When Nana is finished working, Grandpa runs his hand over the sculpture, his fingers soft and quick like butterflies.

"It looks like me," he says, surprised.

My eyes have already told me that it looks like Grandpa. But he shows me how to feel his face with my three middle fingers, and then the clay face.

"Pretend your fingers are water," he tells me.

My waterfall fingers flow down his clay head, filling in the spaces beneath the eyes like little pools before they flow down over the cheeks. It does feel like Grandpa. This time my fingers tell me.

 

Grandpa and I walk outside, through the front yard and across the field to the river. Grandpa has not been blind forever. He remembers in his mind the gleam of the sun on the river, the Queen Anne's lace in the meadow, and every dahlia in his garden. But he gently takes my elbow as we walk so that I can help show him the path.

"I feel a south wind," says Grandpa.

I can tell which way the wind is blowing because I see the way the tops of the trees lean. Grandpa tells by the feel of the meadow grasses and by the way his hair blows against his face.

When we come to the riverbank, I see that Nana was right. The water is high and has cut in by the willow tree. It flows around and among the roots of the tree, making paths. Paths like Grandpa's on the stair banister and on the thinking wood. I see a blackbird with a red patch on its wing sitting on a cattail. Without thinking, I point my finger.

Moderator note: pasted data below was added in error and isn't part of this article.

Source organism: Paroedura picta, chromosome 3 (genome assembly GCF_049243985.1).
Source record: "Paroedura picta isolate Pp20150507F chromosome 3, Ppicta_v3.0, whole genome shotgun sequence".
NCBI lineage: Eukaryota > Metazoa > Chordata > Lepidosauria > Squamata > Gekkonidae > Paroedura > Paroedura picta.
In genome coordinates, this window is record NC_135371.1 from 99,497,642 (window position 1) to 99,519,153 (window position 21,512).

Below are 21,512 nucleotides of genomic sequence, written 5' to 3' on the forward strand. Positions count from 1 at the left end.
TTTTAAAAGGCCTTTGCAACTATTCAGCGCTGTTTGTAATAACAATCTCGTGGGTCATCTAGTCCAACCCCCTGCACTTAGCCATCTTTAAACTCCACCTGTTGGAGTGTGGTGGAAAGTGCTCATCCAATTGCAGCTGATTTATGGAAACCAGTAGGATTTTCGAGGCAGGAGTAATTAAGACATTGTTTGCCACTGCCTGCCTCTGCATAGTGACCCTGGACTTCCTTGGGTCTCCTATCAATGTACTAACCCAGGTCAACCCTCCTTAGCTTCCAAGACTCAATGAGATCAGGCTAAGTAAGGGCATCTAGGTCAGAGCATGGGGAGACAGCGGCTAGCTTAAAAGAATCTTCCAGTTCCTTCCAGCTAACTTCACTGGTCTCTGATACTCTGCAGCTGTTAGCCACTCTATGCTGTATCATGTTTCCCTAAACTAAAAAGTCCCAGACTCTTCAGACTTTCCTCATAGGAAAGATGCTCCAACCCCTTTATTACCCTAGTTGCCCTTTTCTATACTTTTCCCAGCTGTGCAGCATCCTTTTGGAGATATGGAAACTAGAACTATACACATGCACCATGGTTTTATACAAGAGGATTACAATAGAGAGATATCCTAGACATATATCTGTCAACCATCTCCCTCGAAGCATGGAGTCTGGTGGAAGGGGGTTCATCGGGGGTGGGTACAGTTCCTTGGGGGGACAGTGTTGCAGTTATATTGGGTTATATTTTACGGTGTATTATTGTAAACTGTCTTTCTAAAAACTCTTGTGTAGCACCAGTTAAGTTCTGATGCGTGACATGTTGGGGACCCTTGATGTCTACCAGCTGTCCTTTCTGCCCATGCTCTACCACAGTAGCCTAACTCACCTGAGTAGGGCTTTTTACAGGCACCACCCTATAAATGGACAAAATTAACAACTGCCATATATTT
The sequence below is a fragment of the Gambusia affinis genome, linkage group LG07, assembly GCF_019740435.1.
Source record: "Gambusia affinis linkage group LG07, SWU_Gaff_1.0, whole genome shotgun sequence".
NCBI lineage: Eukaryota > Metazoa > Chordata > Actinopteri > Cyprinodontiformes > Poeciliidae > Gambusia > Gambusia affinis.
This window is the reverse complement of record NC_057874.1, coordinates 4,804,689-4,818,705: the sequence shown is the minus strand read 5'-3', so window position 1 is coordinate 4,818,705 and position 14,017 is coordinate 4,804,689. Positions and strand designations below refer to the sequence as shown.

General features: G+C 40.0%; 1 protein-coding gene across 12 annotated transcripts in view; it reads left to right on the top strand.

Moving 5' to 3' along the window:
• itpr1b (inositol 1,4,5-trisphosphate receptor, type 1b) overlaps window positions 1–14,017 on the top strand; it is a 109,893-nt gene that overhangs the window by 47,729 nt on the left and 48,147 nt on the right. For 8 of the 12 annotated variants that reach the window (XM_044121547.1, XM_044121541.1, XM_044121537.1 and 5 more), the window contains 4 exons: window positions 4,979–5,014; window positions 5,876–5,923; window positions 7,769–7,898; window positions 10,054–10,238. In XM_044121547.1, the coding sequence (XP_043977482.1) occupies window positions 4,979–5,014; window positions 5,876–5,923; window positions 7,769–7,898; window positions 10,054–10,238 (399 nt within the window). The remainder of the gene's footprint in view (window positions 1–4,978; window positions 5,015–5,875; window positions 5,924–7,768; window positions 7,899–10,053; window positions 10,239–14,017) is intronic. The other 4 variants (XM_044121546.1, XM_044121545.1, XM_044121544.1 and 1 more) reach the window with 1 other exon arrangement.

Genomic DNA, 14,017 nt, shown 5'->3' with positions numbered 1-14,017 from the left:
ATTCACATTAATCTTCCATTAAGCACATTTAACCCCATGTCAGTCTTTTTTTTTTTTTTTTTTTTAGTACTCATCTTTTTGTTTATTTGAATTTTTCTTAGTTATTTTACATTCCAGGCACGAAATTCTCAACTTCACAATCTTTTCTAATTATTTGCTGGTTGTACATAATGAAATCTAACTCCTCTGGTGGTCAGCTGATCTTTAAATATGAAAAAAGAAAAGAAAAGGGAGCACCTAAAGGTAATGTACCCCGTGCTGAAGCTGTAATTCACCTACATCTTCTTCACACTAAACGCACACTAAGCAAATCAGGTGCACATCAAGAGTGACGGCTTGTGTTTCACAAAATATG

"What is that bird, Grandpa?" I ask excitedly.

"Conk-a-ree," the bird calls to us.

"A red-winged blackbird," says Grandpa promptly.

He can't see my finger pointing. But he hears the song of the bird.

"And somewhere behind the blackbird," he says, listening, "a song sparrow."

I hear a scratchy song, and I look and look until I see the earth-colored bird that Grandpa knows is here.

Nana calls from the front porch of the house.

"Nana's made hot bread for lunch," he tells me happily. "And spice tea." Spice tea is his favorite.

I close my eyes, but all I can smell is the wet earth by the river.

As we walk back to the house. Grandpa stops suddenly. He bends his head to one side, listening. He points his finger upward.

"Honkers," he whispers.

I look up and see a flock of geese, high in the clouds, flying in a V.

"Canada geese," I tell him.

"Honkers," he insists. And we both laugh.

We walk up the path again and to the yard where Nana is painting the porch chairs. Grandpa smells the paint.